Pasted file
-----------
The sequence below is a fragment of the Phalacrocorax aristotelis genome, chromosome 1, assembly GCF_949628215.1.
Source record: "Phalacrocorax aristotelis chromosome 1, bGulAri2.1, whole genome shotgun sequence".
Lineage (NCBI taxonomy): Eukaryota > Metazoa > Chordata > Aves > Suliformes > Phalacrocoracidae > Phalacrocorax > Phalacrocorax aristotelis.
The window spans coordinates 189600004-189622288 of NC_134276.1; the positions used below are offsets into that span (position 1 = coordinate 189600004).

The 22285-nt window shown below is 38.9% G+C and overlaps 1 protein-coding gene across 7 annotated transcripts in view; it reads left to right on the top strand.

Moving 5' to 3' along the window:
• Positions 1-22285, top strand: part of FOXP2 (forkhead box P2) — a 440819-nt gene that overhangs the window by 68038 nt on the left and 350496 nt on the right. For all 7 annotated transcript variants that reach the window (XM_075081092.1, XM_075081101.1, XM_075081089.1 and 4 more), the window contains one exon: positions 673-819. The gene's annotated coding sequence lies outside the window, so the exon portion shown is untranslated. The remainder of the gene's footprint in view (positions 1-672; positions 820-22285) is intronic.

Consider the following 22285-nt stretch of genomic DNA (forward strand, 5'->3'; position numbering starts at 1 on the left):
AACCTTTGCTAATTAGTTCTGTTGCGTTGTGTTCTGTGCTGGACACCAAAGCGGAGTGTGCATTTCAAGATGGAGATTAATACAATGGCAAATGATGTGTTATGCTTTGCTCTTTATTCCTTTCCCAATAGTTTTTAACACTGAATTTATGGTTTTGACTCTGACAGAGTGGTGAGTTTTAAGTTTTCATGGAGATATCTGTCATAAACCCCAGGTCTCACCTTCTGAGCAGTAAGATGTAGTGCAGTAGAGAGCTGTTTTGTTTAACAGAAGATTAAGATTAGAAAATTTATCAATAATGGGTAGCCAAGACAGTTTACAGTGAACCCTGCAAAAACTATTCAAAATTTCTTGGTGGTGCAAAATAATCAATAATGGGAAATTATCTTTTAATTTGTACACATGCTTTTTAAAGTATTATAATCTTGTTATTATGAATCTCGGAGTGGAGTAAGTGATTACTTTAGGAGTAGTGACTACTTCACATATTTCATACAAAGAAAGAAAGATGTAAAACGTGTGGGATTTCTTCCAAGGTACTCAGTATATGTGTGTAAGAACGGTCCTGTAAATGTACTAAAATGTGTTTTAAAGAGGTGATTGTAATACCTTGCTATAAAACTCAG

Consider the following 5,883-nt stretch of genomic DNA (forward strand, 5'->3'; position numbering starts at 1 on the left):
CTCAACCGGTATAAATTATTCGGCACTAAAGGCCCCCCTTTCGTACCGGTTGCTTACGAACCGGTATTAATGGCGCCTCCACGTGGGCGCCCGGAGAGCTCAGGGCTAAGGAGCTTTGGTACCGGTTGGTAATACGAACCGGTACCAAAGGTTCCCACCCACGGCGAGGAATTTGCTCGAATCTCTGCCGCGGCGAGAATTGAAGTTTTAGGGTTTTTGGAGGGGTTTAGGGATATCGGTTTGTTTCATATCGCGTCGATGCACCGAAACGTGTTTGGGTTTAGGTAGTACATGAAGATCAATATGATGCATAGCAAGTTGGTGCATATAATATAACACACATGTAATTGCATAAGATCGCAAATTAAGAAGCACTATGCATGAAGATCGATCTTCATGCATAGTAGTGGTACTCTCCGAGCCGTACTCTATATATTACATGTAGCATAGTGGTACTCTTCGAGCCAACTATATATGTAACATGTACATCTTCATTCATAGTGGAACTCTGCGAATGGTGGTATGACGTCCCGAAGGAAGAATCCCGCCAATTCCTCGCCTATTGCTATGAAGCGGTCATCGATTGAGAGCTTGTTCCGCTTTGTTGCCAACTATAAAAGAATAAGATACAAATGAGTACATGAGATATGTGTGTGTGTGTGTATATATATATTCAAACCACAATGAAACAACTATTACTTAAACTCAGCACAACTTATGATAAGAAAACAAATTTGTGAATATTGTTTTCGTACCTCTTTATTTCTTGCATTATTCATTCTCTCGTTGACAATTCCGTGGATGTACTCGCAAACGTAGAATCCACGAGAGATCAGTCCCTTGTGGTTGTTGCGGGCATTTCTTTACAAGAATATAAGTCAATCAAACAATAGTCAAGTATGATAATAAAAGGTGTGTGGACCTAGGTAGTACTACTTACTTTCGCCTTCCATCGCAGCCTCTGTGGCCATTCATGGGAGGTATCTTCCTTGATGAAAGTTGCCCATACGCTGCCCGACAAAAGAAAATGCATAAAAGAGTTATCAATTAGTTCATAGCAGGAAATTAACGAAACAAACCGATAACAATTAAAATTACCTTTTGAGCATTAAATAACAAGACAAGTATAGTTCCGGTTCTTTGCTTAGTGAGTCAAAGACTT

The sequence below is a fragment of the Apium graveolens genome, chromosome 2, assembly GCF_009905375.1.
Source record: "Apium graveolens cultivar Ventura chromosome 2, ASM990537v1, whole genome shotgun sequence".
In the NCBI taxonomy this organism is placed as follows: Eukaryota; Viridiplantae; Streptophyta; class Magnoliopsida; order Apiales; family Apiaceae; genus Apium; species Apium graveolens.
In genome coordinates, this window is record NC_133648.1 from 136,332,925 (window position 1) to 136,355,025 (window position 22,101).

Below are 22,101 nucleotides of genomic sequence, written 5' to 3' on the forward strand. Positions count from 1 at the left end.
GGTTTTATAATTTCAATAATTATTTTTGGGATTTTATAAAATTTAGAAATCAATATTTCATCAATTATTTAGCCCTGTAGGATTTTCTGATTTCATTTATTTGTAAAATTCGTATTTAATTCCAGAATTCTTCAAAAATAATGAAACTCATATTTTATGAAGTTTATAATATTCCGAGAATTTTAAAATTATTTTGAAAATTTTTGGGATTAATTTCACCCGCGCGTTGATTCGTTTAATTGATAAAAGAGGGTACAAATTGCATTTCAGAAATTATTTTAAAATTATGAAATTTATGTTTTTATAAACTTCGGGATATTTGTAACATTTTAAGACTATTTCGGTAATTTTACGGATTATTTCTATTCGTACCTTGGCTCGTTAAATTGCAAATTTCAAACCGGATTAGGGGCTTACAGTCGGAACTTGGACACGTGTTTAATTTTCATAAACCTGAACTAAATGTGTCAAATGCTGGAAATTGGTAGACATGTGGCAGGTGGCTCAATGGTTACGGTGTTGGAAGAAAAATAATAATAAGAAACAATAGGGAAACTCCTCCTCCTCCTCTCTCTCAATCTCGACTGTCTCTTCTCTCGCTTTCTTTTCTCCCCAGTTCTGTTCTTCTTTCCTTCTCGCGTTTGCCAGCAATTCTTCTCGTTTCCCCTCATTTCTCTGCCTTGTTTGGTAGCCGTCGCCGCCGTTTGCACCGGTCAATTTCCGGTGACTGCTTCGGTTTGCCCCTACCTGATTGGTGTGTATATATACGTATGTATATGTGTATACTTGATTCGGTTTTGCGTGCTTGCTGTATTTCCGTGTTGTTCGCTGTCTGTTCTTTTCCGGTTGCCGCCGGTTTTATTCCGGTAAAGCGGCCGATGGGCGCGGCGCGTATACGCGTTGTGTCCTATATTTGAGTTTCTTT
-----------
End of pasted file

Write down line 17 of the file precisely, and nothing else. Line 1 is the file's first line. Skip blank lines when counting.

GGTTTTATAATTTCAATAATTATTTTTGGGATTTTATAAAATTTAGAAATCAATATTTCATCAATTATTTAGCCCTGTAGGATTTTCTGATTTCATTTATTTGTAAAATTCGTATTTAATTCCAGAATTCTTCAAAAATAATGAAACTCATATTTTATGAAGTTTATAATATTCCGAGAATTTTAAAATTATTTTGAAAATTTTTGGGATTAATTTCACCCGCGCGTTGATTCGTTTAATTGATAAAAGAGGGTACAAATTGCATTTCAGAAATTATTTTAAAATTATGAAATTTATGTTTTTATAAACTTCGGGATATTTGTAACATTTTAAGACTATTTCGGTAATTTTACGGATTATTTCTATTCGTACCTTGGCTCGTTAAATTGCAAATTTCAAACCGGATTAGGGGCTTACAGTCGGAACTTGGACACGTGTTTAATTTTCATAAACCTGAACTAAATGTGTCAAATGCTGGAAATTGGTAGACATGTGGCAGGTGGCTCAATGGTTACGGTGTTGGAAGAAAAATAATAATAAGAAACAATAGGGAAACTCCTCCTCCTCCTCTCTCTCAATCTCGACTGTCTCTTCTCTCGCTTTCTTTTCTCCCCAGTTCTGTTCTTCTTTCCTTCTCGCGTTTGCCAGCAATTCTTCTCGTTTCCCCTCATTTCTCTGCCTTGTTTGGTAGCCGTCGCCGCCGTTTGCACCGGTCAATTTCCGGTGACTGCTTCGGTTTGCCCCTACCTGATTGGTGTGTATATATACGTATGTATATGTGTATACTTGATTCGGTTTTGCGTGCTTGCTGTATTTCCGTGTTGTTCGCTGTCTGTTCTTTTCCGGTTGCCGCCGGTTTTATTCCGGTAAAGCGGCCGATGGGCGCGGCGCGTATACGCGTTGTGTCCTATATTTGAGTTTCTTT